Long Range Classics

Instead of clogging up posts with off topic discussions, have them here. Keep it clean folks!

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ManyMinors
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Re: Long Range Classics

Postby ManyMinors » Fri Jul 29, 2016 8:38 am

bmcecosse wrote:Remember to factor in ROAD TAX on some of the cars suggested (and it's far from cheap on some of the cars suggested)
Surely, prior to 2001, road tax cost is the same for ANY car with an engine larger than 1500cc?

Therefore the road tax on an MX-5 is exactly the same as a large Mercedes - or a Range Rover for that matter?

Obviously a car which is tax exempt has an advantage here but this is usually reflected in the asking price of course!

panky
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Re: Long Range Classics

Postby panky » Fri Jul 29, 2016 3:26 pm

Yep £180 a year over 1500cc
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ManyMinors
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Re: Long Range Classics

Postby ManyMinors » Fri Jul 29, 2016 4:34 pm

You're a few years out of date Panky. For cars registered prior to 2001, the cost of 12months road tax is £145 for an engine size of 1549cc or smaller and £235.00 for any larger engine.

panky
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Re: Long Range Classics

Postby panky » Fri Jul 29, 2016 5:03 pm

Apologies, I looked at the DVLA site a couple of weeks ago and £180 was quoted on there. Must have been an out of date page I visited :-?
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ManyMinors
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Re: Long Range Classics

Postby ManyMinors » Fri Jul 29, 2016 6:15 pm

I must say that there is such a huge range of road tax prices for more recent cars that it is impossible for anyone to keep it in their heads :-?

Anyone thinking about purchasing a car built from 2001 onwards certainly needs to check the tax cost first but prior to that it is simple.

bmcecosse
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Re: Long Range Classics

Postby bmcecosse » Fri Jul 29, 2016 6:40 pm

The advantage of the MX5 is you can pop the hood down and enjoy the sun! And decent economy if driven reasonably....
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Blaketon
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Re: Long Range Classics

Postby Blaketon » Sat Jul 30, 2016 12:29 pm

ManyMinors wrote:I must say that there is such a huge range of road tax prices for more recent cars that it is impossible for anyone to keep it in their heads :-?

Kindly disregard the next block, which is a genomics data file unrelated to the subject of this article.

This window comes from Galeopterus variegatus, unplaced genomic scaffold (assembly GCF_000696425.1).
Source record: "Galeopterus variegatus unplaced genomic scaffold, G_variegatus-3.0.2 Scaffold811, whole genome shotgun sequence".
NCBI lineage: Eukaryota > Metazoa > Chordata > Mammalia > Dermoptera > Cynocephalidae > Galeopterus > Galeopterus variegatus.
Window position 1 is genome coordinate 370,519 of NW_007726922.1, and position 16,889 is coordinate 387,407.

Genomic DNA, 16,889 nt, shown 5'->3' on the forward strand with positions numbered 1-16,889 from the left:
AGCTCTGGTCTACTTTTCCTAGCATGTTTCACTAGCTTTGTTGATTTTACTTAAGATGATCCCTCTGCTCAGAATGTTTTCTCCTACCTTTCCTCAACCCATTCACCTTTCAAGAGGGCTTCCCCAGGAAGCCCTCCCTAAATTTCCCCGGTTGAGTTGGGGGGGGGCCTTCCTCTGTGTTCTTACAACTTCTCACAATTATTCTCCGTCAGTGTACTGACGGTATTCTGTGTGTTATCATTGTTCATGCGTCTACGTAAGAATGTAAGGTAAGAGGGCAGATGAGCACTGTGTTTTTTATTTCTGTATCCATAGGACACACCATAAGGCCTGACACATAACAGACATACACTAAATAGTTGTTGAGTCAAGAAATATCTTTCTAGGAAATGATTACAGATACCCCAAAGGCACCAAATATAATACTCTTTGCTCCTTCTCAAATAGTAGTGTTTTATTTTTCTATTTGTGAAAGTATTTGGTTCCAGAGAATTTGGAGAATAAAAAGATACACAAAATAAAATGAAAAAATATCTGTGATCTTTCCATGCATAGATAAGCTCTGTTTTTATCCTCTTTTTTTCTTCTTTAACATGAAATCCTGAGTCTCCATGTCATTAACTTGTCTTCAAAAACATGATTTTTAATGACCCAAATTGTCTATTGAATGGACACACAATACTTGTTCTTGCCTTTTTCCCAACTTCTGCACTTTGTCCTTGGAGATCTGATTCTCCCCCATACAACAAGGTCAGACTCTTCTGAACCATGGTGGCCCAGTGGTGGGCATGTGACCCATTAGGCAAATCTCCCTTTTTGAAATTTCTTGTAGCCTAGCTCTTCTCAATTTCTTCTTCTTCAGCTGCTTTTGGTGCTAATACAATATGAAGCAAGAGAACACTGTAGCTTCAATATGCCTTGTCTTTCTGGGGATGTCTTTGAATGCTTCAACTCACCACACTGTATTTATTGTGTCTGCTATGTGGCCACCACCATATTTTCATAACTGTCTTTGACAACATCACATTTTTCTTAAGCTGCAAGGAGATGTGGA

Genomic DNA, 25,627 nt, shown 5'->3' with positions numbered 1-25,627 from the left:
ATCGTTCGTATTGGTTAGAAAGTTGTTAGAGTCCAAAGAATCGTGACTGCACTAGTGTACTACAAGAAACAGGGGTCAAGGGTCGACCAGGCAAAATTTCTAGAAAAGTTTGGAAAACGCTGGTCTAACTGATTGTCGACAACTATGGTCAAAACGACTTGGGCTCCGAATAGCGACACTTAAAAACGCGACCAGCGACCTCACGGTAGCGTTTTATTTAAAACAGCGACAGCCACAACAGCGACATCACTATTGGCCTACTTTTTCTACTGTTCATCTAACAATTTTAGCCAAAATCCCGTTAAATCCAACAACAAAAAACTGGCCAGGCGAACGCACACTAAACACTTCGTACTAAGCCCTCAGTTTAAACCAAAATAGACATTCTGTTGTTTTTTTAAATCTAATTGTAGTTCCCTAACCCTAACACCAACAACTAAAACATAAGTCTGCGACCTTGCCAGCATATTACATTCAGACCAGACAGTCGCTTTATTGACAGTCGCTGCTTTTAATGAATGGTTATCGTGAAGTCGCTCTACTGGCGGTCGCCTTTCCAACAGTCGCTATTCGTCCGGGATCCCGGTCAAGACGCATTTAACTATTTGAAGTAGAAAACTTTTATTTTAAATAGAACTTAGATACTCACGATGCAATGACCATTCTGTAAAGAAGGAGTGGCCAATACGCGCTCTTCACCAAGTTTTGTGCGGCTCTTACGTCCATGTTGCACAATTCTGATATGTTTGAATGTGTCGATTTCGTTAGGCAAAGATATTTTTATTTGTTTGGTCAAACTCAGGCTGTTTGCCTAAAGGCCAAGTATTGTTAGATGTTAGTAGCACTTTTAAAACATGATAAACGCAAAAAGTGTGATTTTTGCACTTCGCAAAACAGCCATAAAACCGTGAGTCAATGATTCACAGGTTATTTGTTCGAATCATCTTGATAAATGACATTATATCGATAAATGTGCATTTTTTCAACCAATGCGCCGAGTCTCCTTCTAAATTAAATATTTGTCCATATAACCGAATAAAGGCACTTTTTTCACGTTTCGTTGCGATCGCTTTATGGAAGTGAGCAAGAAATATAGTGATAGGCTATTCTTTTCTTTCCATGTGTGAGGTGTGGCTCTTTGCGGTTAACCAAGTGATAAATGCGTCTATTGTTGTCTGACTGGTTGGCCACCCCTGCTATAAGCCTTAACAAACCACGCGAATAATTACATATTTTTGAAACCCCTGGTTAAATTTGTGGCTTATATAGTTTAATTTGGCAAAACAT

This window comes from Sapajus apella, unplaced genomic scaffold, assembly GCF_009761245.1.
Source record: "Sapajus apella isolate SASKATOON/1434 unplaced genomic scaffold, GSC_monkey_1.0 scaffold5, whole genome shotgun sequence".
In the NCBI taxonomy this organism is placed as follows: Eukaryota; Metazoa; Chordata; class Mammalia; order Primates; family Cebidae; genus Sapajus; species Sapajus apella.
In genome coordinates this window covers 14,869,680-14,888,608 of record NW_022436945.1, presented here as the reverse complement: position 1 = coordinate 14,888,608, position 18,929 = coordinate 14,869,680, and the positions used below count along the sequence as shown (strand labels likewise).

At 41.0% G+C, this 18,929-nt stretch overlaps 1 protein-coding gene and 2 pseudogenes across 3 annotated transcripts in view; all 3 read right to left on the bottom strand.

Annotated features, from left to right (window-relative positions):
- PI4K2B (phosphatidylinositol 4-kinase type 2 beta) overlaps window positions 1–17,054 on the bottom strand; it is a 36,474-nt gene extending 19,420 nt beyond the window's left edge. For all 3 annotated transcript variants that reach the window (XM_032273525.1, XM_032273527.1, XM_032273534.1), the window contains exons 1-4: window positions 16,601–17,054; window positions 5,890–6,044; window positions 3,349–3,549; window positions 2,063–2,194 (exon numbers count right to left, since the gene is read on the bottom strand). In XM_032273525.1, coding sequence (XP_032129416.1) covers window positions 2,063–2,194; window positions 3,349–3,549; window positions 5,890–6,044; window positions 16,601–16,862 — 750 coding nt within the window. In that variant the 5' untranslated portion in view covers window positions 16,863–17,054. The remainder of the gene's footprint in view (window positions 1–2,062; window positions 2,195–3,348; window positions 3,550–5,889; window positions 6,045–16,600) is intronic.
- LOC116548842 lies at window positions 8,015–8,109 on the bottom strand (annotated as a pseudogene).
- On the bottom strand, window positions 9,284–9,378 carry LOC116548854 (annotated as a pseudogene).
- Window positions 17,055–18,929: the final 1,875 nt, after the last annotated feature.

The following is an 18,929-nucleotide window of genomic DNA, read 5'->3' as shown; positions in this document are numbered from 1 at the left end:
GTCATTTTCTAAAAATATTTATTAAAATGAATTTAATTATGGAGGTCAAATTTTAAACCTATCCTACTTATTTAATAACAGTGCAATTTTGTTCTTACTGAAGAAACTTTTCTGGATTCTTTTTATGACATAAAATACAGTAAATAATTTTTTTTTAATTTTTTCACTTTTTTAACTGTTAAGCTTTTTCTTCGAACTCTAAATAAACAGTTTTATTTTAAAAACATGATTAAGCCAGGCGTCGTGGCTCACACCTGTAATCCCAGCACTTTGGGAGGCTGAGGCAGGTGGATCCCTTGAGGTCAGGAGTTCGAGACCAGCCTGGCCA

Anyone thinking about purchasing a car built from 2001 onwards certainly needs to check the tax cost first but prior to that it is simple.
I have a feeling there may be plans to simplify things. In lots of ways (Historic tax exemption aside!!), road tax on fuel would be simplest but could you trust the powers that be to put enough on, so that 10000 miles a year, in an "Average" car, cost say £200 more?

Monty-4
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Re: Long Range Classics

Postby Monty-4 » Tue Aug 02, 2016 4:20 pm

bmcecosse wrote:The advantage of the MX5 is you can pop the hood down and enjoy the sun! And decent economy if driven reasonably....
The early 90s MX5 - before the styling got 'mean' - is rather nice and perhaps the cheapest of all the options. Other than that I have a shortlist of the Triumphs, Wolseleys, Rileys and Rovers. Hopefully I can have a poke around some of these at the next car show I attend.

Just need to offload the bloody Figaro...
68' 4-door Saloon, another 'Monty'.

Gareth
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Re: Long Range Classics

Postby Gareth » Sat Aug 20, 2016 6:33 pm

Why has no-one mentioned the P5?

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Or the P5B which would get you the big woofly V8...? :P

I'd agree with the idea of an X300, because they seem to go for chips now, almost to the extent that when it breaks, you'd throw it away. Should be less trouble than an XJ6, too, although they still cut a dash when they hurtle down the M40 in the outside lane. Quite small and nimble by modern standards, too.

Or, obviously, the simple choice of a diesel VW, a Golf or Passat, or the unloved (and unlovely) Bora. They have their quirks and foibles but seem to go on for ever.

But those aren't interesting. A P5 is interesting. :lol: Go on, you know you want to...
Happy Minoring!

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Black coachwork with Red Duo-Tone Upholstery

ManyMinors
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Re: Long Range Classics

Postby ManyMinors » Sun Aug 21, 2016 8:46 am

Gareth wrote:Why has no-one mentioned the P5?